Many parents have known the challenges of developing their child’s vocabulary, especially in preparation for the 11+. Even for the most engaged student, memorising a list can be a dull experience, and often leads to only a superficial understanding of what all these words actually mean.

 

(cover art example from coverness.com)

That’s why I was excited to pick up Tangled Time, the first book in The Cadwaladr Quests series, designed specifically as a vocabulary aid. On the top half of each page, the gripping story proceeds. Then on the bottom half, the reader is provided with definitions, synonyms and antonyms of each of the trickier words. Nearly 3,000 words are defined in this way, and the definitions themselves are well-written. 

The book follows the story of Claire and her best friend Ben, ordinary children who are drawn into a fantastical world after Claire receives a mysterious letter. The story is compelling and fast-paced, let down only by the quality of the writing at times: the need to cram in vocabulary sometimes leads to awkward, verbose sentences, such as “The milk she had gulped earlier was long since digested, and now ravenous, she fantasised about food.” Parents reading this with their children may want to emphasise that there’s more to good writing than using complex vocabulary.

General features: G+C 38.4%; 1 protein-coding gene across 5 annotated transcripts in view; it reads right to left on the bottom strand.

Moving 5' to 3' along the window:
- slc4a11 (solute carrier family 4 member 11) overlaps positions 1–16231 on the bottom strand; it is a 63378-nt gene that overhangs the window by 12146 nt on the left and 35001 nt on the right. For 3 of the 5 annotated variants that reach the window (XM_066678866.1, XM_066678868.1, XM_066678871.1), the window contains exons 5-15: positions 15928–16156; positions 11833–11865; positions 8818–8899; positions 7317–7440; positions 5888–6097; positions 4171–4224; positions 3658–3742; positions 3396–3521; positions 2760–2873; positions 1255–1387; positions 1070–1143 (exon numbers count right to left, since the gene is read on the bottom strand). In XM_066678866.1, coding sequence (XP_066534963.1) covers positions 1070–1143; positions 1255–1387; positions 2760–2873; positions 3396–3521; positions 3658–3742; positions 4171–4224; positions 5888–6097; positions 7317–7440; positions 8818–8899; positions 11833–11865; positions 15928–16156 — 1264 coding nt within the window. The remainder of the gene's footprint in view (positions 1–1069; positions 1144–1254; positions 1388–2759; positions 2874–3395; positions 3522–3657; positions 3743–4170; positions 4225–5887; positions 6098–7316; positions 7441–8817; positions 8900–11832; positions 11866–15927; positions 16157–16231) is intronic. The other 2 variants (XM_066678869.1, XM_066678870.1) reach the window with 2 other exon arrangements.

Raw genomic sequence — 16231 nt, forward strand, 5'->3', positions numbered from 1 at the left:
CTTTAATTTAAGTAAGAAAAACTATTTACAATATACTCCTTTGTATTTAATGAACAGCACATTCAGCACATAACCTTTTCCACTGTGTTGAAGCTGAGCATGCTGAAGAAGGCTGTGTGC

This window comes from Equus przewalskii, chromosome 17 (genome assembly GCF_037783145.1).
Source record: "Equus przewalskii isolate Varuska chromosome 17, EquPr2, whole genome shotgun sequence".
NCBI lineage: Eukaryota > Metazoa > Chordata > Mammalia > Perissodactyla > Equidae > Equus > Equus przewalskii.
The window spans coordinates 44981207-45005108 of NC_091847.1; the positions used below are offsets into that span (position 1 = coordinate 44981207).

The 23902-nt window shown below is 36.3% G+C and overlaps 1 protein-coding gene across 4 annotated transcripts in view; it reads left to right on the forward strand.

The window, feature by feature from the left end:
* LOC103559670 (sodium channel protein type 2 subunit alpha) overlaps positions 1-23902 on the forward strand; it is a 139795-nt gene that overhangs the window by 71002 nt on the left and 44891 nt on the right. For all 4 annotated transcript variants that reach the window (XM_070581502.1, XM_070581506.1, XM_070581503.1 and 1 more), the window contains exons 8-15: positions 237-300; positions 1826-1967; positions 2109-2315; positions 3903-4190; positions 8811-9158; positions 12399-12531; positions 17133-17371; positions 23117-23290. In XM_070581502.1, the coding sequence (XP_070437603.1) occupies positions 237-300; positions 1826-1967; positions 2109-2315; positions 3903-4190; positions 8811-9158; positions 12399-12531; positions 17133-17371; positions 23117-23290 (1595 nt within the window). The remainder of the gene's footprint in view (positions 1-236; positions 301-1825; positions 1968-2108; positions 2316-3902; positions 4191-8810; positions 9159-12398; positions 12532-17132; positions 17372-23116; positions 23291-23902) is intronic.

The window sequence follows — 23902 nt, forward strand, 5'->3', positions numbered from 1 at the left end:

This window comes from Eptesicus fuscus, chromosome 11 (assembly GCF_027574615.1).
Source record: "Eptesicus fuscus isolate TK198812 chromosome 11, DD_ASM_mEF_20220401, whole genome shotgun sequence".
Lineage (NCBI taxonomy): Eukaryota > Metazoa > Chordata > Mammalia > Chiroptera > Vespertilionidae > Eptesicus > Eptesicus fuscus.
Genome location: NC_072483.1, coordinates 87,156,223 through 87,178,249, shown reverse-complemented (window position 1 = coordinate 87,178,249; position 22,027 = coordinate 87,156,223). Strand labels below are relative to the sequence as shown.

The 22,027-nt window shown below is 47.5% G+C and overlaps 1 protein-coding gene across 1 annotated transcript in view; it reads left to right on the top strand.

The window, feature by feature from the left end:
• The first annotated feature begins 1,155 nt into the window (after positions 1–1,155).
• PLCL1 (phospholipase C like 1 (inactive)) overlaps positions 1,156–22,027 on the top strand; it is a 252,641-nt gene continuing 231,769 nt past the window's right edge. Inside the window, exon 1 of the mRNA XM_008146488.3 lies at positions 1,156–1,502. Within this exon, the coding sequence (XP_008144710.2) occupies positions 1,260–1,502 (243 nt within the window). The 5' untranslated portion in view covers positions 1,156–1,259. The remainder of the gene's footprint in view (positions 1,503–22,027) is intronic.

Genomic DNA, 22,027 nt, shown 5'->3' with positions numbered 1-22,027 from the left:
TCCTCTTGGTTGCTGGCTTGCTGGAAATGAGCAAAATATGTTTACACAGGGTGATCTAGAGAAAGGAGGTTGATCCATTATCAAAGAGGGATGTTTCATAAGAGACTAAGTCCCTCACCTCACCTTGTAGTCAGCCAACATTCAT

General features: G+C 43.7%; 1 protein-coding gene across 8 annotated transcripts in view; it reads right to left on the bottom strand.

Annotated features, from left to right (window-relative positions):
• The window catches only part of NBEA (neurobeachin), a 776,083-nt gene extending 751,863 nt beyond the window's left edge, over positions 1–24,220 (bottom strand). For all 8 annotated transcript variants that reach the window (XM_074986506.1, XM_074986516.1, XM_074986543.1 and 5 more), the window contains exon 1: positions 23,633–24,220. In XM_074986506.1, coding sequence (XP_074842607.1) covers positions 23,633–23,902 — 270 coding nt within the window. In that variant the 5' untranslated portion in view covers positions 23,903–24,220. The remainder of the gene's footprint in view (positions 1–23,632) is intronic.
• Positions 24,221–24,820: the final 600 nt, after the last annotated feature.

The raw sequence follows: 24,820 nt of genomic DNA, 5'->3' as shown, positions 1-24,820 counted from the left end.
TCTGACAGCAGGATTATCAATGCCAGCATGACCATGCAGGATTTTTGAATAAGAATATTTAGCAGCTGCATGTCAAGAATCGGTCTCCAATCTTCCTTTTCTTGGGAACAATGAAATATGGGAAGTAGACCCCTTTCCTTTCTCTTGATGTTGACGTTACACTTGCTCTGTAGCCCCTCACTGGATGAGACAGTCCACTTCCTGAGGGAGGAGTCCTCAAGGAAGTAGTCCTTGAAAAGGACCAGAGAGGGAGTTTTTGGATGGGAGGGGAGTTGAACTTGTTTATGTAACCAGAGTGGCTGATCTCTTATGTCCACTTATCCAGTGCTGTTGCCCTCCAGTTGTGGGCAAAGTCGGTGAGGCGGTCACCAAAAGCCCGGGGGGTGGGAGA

With that caveat, I feel this could be a valuable teaching aid, and I look forward to the next in the series.

How to use Tangled Time with your child and improve their vocabulary

The author recommends that children read this book for the first time with an adult, and I concur. You’ll soon be able to see how your child is getting on with the vocabulary included, and whether you can leave them to finish it by themselves. 

Alongside reading the book and quizzing your child on the vocabulary included, you could use it for further activities to improve their vocabulary. I like to encourage students to choose ten words around a particular theme and make up their own story that uses them. For instance, a haunted house story might use creaked, dilapidated and spectral, while a fantasy adventure story might use galloped, claymore and warlockAlternatively, if your child has engaged strongly with the characters in Tangled Time, they could write a short creative writing piece of what they think could happen next, to carry on the story. This gives them the opportunity to include lots of new vocabulary that they’ve learned.

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